Instead of requesting, “Help me with all my needs,” why not express exact help fordefinite needs: “Give me wisdom as I talk with Jim today.”  Instead of thanking God for all your blessings, try listing your blessings and thanking Him for them one by one.

In the same way we should detail our sins, literally and grievously confessing each one to Him. Too often our prayers are vague and general, void of any specific spiritual focus. We need to be praying for definite people and specific needs. 

To be the prayer warriors God wants us to be, and to be developing and growing in our faith and in our personal relationship with Christ, this daily quiet time is absolutely essential - the single most important thing we can do to share in the life of God. But the spirit of prayer should not end with our daily appointment to meet with God.  The Apostle encourages us to “Pray without ceasing;” (1 Thes 5:17) to maintain a continually “open line” to our Father; to be in touch with Him throughout the course of our day. We should not think that, because we’ve spent an hour or two in the presence of God, our prayer time isfinished - in fact, that time alone with Him merely invigorates us to continue our contactduring the day.

We too need to learn to carry an attitude of prayer into all we do.  We should learn to 


As you go about your business - in the car, in the hallway, at your desk, wherever you are - utilize the free moments to shut out the world and concentrate on God’s presence and people’s needs.

During the course of the day we waste many moments we could be using to refresh and renew our spirits by snatching up those opportunities to focus on His presence with us – counting our blessings, thinking of His love, His protection - or simply lifting our cares to Him.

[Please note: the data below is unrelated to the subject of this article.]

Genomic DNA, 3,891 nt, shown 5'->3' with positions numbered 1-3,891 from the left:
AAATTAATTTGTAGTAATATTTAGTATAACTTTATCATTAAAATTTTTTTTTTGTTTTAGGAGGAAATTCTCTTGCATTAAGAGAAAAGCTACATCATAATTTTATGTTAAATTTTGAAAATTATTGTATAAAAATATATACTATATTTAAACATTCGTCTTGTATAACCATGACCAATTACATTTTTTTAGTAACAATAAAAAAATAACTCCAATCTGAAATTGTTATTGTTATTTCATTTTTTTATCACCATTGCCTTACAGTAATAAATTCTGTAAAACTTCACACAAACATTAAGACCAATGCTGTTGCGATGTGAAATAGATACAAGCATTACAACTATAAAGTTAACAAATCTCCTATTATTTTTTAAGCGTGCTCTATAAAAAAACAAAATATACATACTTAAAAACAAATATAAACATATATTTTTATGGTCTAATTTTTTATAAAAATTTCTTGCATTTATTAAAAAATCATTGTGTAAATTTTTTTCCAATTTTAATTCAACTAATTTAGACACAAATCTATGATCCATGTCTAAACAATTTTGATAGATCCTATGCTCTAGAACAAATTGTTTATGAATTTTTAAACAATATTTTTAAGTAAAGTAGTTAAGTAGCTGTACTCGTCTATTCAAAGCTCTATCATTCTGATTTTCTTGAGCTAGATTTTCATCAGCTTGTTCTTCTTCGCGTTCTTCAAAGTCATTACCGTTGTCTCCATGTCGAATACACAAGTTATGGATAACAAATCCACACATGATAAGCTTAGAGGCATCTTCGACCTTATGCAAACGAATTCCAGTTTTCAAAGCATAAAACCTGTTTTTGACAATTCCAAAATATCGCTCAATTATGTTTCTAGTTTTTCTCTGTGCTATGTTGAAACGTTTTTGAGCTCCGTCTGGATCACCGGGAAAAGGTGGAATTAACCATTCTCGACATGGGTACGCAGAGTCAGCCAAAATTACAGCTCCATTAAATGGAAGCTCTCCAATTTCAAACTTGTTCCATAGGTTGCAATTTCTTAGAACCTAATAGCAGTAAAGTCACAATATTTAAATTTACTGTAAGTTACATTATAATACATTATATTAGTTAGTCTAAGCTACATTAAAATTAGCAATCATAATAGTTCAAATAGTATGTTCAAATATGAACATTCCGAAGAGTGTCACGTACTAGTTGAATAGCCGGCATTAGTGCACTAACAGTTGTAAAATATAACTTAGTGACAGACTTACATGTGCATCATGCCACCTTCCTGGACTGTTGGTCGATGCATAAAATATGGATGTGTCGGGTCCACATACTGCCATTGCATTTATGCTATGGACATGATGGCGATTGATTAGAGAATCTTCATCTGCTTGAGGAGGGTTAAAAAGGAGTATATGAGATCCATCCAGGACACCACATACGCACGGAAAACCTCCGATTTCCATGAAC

In 1666, a French soldier named Nicholas Herman joined a Carmelite monastery, became known as Brother Lawrence, and wrote a book called “The Practice of the Presence of God.”  He was assigned to the monastery kitchen, which became his cathedral.  He writes: “The time of business does not with me differ from the time of prayer; and in the noise and clatter of my kitchen, while several persons are at the same time calling for different things, I possess God in as great a tranquility as if I were upon my knees at the altar.”

Our lives can be flat and lifeless or they can be rich and alive with significance.  We can live as though unaware of the nearness of God or, like Brother Lawrence, we can be alert to His coming to us, again and again, in every situation.  I would encourage you to read this little book.  It can be read in a couple of hours and will greatly enhance your conscious awareness of God’s presence in so many ways, enabling you to revel in His love throughout the day.